The learning curve is painful. Having a platform that minimizes change means it can last longer than other solutions.

WordPress helps avoid technology changes

  • Instead of building a new website in order to upgrade or add features such as restricting content to members only, you can typically just add or change plugins.
  • With thousands of WordPress themes to choose from as well as highly customizable drag-and-drop page builder options, all you need to do to redesign your site is to change themes. This saves you time; you don’t have to move your content to a different platform.

  • Redesigning a WordPress site instead of changing platforms is good for SEO. You will retain your search engine results page (SERP) position; the pages that Google has crawled will keep the same URLs. Redesigned sites can lose search engine ranking if care is not taken to either keep the same URLs or create redirects from old page URLs to new URLs.
  • If you want to change your website host, a WordPress site can be fairly easily moved by a developer. Some hosts even provide a plugin to take care of the move for you.

WordPress is upgraded often

Major versions of WordPress get released every 152 days on the average. Because it is open source software, the potential number of contributors working on improving WordPress is unlimited. No other content management platform or closed system has this potential.

Google likes WordPress

While Google page rank doesn’t matter to every non-profit, those using WordPress are well-positioned to do better in search engine results. Here are some of the ways WordPress helps with SEO:

  • Current WordPress themes are mobile-friendly. Google gives ranking preference to mobile-friendly sites. As long as you are using a more recent WordPress theme, your website will have responsive design, which means that it scales appropriately to the width of the viewer’s desktop, tablet or smartphone.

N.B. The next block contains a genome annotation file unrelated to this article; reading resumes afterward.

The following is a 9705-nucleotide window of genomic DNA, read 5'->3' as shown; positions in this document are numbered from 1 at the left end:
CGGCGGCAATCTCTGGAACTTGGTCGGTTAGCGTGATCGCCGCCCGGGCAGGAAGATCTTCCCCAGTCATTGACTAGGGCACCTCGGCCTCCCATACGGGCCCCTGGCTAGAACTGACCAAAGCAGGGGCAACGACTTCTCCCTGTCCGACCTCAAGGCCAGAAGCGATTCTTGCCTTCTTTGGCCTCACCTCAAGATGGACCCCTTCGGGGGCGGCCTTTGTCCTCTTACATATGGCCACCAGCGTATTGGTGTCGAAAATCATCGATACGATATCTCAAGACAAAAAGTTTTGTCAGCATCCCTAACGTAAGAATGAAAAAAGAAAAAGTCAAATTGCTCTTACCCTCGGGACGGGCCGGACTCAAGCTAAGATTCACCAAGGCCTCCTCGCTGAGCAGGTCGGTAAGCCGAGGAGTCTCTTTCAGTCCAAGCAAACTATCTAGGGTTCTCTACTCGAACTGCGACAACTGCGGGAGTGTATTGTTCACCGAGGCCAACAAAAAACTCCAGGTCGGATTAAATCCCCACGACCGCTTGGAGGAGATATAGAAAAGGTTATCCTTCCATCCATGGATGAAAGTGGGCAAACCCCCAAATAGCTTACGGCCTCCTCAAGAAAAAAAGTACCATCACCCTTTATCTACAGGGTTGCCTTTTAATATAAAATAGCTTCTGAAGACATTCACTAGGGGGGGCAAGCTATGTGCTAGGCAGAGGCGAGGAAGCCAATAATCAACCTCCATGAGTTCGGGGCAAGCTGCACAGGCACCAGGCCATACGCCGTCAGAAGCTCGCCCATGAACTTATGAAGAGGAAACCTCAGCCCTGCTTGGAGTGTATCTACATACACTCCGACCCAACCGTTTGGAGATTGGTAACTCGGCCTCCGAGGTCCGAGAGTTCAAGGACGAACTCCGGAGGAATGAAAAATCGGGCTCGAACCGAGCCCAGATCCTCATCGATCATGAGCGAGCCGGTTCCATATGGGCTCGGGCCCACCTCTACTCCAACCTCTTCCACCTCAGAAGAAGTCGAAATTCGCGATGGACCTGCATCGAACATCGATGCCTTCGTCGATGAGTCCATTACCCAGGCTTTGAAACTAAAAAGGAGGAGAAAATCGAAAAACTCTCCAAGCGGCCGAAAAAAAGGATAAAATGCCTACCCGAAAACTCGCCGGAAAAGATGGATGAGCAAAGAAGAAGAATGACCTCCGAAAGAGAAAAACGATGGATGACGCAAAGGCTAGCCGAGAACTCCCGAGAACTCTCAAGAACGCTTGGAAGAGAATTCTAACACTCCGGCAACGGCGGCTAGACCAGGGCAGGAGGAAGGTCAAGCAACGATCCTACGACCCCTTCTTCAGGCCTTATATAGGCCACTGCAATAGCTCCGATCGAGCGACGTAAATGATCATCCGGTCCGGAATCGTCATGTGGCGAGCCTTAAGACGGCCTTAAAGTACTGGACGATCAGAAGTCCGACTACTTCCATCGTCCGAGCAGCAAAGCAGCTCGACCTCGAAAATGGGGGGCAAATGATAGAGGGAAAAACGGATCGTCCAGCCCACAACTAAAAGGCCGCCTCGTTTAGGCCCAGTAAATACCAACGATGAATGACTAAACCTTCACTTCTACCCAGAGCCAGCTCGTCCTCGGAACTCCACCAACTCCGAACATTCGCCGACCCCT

• WordPress has plugins that can help you write copy for SEO and set up your metadata for each page.

WordPress has a great linking structure available for blog posts and pages. You can set up your permalinks to reflect your blog post titles, which are more likely to contain your keywords.  More keywords in your URL improves placement in search engine results.

Amy Hufford is a Technologist at MembershipWorks. She has worked in non-profit website technology for more than 20 years and has experience with a variety of donor and membership software platforms.

Amy Hufford
Amy Hufford
Amy Hufford is a Technologist at MembershipWorks. She has worked in non-profit website technology for more than 20 years and has experience with a variety of donor and membership software platforms.

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6 Responses

  1. The important point is “It’s free” and “Google loves WordPress”. What else a common user or a small business want? If Google loves WordPress, the WordPress site ranks good.

  2. When I first started my website I used WordPress. WordPress is still probably the best and most widely used website builder. WordPress is so widely used that it ships with most web hosting. I would recommend for individuals and companies alike.
    Great post

  3. I’m just entering this magic WordPress world (I know I’m late..I always be!). Actually I found this article quite interesting because my goal is to grow my local no-profit company (which is so fare guided by old people who are not able to organise and find fund).

    Thank you, I’ll let you know.